Paul McCarthy from Cork: Helps Bring Aid to Belarus

Although almost all of Europe has changed after the end of the Cold War, Belarus was not one of them. The leadership of this landlocked country with a population of more or less ten million people has held onto its USSR-style economy. So much that the country is usually described as Europe’s last place with dictatorship still intact, despite this fact, foreign aids from every organization known to man – whether it is a government-run or a non-governmental organization – can help Belarus foster a new partnership and new economy.

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Holding a Russian Standard

Belarus is a new country which gains its independence from Russia (formerly known as the Soviet Union) in 1991. In 1994, Alexander Lukashenko, Belarus’ first president, was elected. He was Belarus’ only president until now. Lukashenko’s reign has been a steady consolidation of weakening if the democratic institution and power.

Because of this situation, the West is experiencing a tense relation when it comes to working with the Belarusian government. Not only that, the country’s economy can be compared to a Soviet model of centralizing economy. Around 50% of the country’s workforce is employed by government-owned companies or entities, which make up at least 75% of the country’s gross domestic products.

It has produced a rigid economic structure that is not logical in the West or in highly globalized countries. While poverty had dramatically fallen from 60% in 2001 to more or less 2% in 2013, the state was still a little bit unstable. It was able to minimize poverty because of its favorable energy productivity growth and pricing with its biggest trading partner, Russia.

The country in crisis

But the factors mentioned are no longer in play for the country’s benefit. Russia’s productivity has dramatically dropped while energy prices have started to increase together with the accumulation of Russia’s debts. Because of the 2014 – 2016 recession, the country’s fragile structured economy was exposed when poverty started to plummet to 3% all over the country, with 6% in the rural areas.

Not only that, the country has been unable to adapt to transnational and national safety and health issues. First, the country is currently experiencing an epidemic of NCDs or noncommunicable diseases. The United Nation Development Program reported that more or less 89% of all fatalities in Belarus are because of noncommunicable diseases.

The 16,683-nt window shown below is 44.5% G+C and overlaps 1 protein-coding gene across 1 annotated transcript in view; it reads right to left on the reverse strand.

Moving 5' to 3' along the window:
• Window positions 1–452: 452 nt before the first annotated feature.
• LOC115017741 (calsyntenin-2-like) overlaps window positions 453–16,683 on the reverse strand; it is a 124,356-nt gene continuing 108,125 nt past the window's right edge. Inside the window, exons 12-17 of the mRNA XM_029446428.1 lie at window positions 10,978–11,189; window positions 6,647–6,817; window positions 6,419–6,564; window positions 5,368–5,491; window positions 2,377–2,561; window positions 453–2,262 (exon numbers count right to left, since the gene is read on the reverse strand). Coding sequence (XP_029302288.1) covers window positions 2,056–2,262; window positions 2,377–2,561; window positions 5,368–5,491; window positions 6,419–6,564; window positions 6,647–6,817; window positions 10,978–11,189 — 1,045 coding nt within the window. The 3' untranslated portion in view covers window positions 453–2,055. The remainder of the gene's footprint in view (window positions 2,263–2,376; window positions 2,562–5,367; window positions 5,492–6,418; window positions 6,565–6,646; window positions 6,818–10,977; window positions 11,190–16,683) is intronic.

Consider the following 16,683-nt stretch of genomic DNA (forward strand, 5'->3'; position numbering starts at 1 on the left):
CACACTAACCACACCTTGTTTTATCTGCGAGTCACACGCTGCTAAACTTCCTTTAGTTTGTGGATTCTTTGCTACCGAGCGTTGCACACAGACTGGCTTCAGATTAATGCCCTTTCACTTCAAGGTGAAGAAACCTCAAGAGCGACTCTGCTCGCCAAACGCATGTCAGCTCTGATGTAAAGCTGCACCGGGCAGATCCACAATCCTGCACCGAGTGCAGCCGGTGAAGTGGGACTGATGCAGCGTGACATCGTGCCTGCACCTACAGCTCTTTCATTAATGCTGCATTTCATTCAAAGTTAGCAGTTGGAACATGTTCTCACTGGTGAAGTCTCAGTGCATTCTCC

Second, human trafficking has become a big problem the United States Department of State labeled the country as a tier-three country when it comes to human trafficking (the worst possible tier to attain). Belarus serves as the main ‘gatekeeper’ that buffers the European Union from exposure or spreading of drug and human trafficking. What can be done when it comes to these types of situation? United Nations, European Union, the United States or philanthropic individuals like Paul McCarthy in Cork can answer these questions.

The focus the organizations mentioned above is to strengthen the country’s private sectors. It has implemented a lot of projects over the years that help build a stronger economy for Belarus. A project called TechMinsk is a business and technical boot camp for startup businesses and business owners.

As of 2017, more or less $8 million has been invested in at least 200 companies and 90 startups that were newly introduced to the country’s economy. Through training and international programs, more or less 6,000 businesses have been created or strengthened.

Both government and non-government organizations have continued their trade relations with Belarus, but these relations have been strained over the years. After years of tense sanctions and relations, the country saw a renewed interest in both sides fir relevant talks when it comes to visa liberalization.

Belarus is working towards a better future

While the country has not let go of its tightly secured and controlled economy and government, foreign aids are changing the whole narrative. These international organizations have taken drastic measures to open Belarus to the entire world and expose the people’s idea of free economy and different societies.

How foreign aid works? Click here to find out more.

Here, the interests are overlapping on both sides. On the side of the “West,” it has vested interests in stopping human trafficking all over the world. In comparison, Belarus needs to do something to counterbalance its dependency on the Russian economy and government. Foreign aid from other government or non-government organizations is starting to open up and help Belarus build a freer and sturdier nation.

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